Rey Mysterio opens the gauntlet match and we get a rare sighting of active wrestler Dominik. Missing in action are Buddy Murphy and the entire rest of the family. I’m going to assume the relationship’s going well; nobody’s told me so. It’s unlike the WWE not to tell me something fourteen or fifteen times.

Up next is former Intercontinental Champion, Sami Zayn. He explains what the match is for anybody who doesn’t know. Given how long his championship reign was, I think this is a very good spot for Sami Zayn to be in. He’s earned his place here and It’s very pleasing to see both Kevin Owens and Sami Zayn up in the main event tier separately. Sami has a personal camera crew. He’s filming a documentary. He looks directly at the WWE cameras. When’s the last time that happened? Buff Bagwell?

Unfortunately for Zayn wrestling starts in short order. As he argues with his camera crew he gets entirely taken out by Mysterio. Rey Mysterio even borrows Snoop Dogg’s finisher to get the win but, naturally, doesn’t do it anywhere near as well.

Next we are joined by Shinsuke Nakamura and now we enter the territory of the big fight feel. Rey wants Roman. Nakamura wants Roman. Nakamura in particular eliminated Roman Reigns to win the Royal Rumble in 2018 during Roman’s time as consistent Royal Rumble runner up. Neither Nakamura nor Mysterio mess around here. There’s no slow motion, no thinking, no showboating. The higher tempo may have something to do with Rey Mysterio finally being able to use both eyes again. It’s been a long, long time.

Mysterio goes for another patented Snoop Dogg special but Nakamura is wise to it, having undoubtedly watched AEW. Nakamura lifts his knees and counters into an armbar from which Mysterio submits. We don’t get time to process this as Baron Corbin arrives, throws Rey Mysterio around in the Big Show and a stretcher style, and we go to commercials just as things get interesting.

Corbin and Reigns fought at last year’s Royal Rumble as the culmination of a feud that started in the previous October. It involved doggy bags and dog food. It was bad. It also continued after the Royal Rumble for reasons unknown until the arrival of Goldberg. Basically, I’m done with it, but you need a heel like Corbin if you want something to have a real big moment. It’s around this time that it starts to feel like there’s a big moment building.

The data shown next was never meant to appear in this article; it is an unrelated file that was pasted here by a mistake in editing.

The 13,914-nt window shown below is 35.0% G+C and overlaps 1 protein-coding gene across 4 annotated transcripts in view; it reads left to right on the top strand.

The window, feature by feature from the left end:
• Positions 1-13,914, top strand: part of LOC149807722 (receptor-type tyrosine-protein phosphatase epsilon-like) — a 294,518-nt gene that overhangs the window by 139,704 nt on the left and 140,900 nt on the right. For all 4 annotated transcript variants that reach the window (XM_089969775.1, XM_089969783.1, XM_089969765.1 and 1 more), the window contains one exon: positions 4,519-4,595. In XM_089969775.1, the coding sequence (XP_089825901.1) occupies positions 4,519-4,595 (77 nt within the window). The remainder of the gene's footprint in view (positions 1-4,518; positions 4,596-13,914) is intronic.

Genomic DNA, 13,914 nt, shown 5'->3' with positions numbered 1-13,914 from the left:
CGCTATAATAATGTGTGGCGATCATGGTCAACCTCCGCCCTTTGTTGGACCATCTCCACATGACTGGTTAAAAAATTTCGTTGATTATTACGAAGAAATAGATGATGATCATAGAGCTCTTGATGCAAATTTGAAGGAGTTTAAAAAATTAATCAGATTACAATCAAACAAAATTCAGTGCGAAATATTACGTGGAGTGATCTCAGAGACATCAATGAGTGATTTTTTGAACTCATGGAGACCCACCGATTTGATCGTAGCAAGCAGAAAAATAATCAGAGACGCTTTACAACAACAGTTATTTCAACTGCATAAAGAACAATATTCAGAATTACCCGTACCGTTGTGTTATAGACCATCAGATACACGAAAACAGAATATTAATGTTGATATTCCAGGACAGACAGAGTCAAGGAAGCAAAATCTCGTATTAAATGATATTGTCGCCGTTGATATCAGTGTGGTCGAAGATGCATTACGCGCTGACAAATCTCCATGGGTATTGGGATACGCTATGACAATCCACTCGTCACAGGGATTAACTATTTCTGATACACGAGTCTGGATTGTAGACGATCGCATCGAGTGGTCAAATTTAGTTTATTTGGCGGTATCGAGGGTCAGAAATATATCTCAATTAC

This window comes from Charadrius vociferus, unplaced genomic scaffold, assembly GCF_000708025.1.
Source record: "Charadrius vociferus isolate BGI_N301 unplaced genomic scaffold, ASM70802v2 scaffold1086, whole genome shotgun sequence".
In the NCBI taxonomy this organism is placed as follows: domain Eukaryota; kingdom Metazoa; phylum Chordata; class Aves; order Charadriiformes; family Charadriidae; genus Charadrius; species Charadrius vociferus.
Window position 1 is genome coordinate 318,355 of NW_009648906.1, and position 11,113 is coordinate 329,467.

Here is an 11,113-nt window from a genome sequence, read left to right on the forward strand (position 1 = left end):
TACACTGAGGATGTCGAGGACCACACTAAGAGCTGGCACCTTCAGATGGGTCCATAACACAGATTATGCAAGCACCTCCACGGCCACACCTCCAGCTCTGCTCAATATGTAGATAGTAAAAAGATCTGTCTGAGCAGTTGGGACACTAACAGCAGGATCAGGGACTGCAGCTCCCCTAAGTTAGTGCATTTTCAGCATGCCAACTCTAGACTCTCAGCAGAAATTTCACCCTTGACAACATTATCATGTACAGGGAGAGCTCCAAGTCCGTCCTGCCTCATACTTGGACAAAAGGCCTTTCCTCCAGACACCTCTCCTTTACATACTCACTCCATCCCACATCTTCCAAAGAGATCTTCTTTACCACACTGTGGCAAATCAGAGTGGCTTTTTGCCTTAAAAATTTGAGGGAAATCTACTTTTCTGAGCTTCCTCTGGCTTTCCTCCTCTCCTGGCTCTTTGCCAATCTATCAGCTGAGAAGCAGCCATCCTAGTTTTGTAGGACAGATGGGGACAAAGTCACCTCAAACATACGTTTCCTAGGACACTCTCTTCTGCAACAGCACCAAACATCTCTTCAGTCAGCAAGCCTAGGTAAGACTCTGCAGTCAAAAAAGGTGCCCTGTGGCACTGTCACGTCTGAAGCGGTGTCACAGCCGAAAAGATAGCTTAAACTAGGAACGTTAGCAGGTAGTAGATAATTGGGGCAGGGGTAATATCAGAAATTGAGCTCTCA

Baron Corbin is a historically perfect spoiler. He’s the epitome of a WWE heel. He talks big, holds down the underrated and always fails when the going gets really rough. Logically, Corbin would have been the perfect foil going into a big moment for Daniel Bryan, but that moment wasn’t to be. The WWE formula is so practiced that, those few times that it’s broken, you feel like something special is about to happen. Nakamura takes down Corbin as clean as you like. Two clean wins over opponents who have both been pushed harder.

But what about Daniel Bryan? Yes? Yes. Nakamura is standing. He’s ready for Bryan. We are all ready for Nakamura vs Bryan. We’ve been ready for these two to go for a long time. So have they by the looks of things because they start by charging and diving directly at each other. There are a lot of jumps, a lot of kicks, and a lot of counters. It is firm impact.

I’ve thought for a while that turning Nakamura face would have been the easiest thing in the world. Bring out the violinist and drop the singing. That theme is just too fun not to sing along to. The WWE found a different and possibly just as effective tactic; let him wrestle great matches and win them. Who knew you could push someone that way?

Daniel Bryan goes down to another Kinshasa out of nowhere. The man is starting to really hit them. So much jumping around. So much kicking, So much countering. It all happened so very fast. Daniel Bryan drags Nakamura up to his feet and shakes his hand afterwards. Bryan could have waited for Nakamura to stand up but I think we all know what happened when AJ Styles did that way back when.

That should have been it. It should have been over. Instead, Adam Pearce is part of the match. Roman Reigns, who is not part of the match, is also part of the match. You might say he’s technically all of the match. Roman stands at the top of the ramp with his mini faction. Adam Pearce, stalked like pray by the family of the top table, comes down to the ring to join the gauntlet match. Despite everything that came before he should have had no chance, but Roman Reigns wanted his night off.

Roman Reigns doesn’t like wrestling. He wants an easy night for the Royal Rumble. He wants Adam Pearce. Together with Jey Uso he puts down an already exhausted Shinsuke Nakamura. Jey Uso hits his own version of the Snoop Dogg special, which is nothing like what it should be. Roman tells Pearce to do his job and rolls him in the ring, where he is assaulted. Roman calls for the bell, the match begins and Adam Pearce is tossed on top of Nakamura to complete the match and the victory.

This is the beginning of a new story. Adam Pearce is a player, essentially a pawn and a victim. Shinsuke Nakamura is not going to go quietly, surely. At the end of this very long edition of your Roman Reigns-o-meter, I find myself very excited for more Smackdown to come.

NOW CHECK OUT LAST WEEK’S REIGNS-O-METER: REIGNS-O-METER #115: Tracking the Tribal Chief’s ability to carry Smackdown on his back as the Tribal Chief, Head of the Table, and The Big Dog despite Kevin Owens’ best efforts

Be the first to comment

Leave a Reply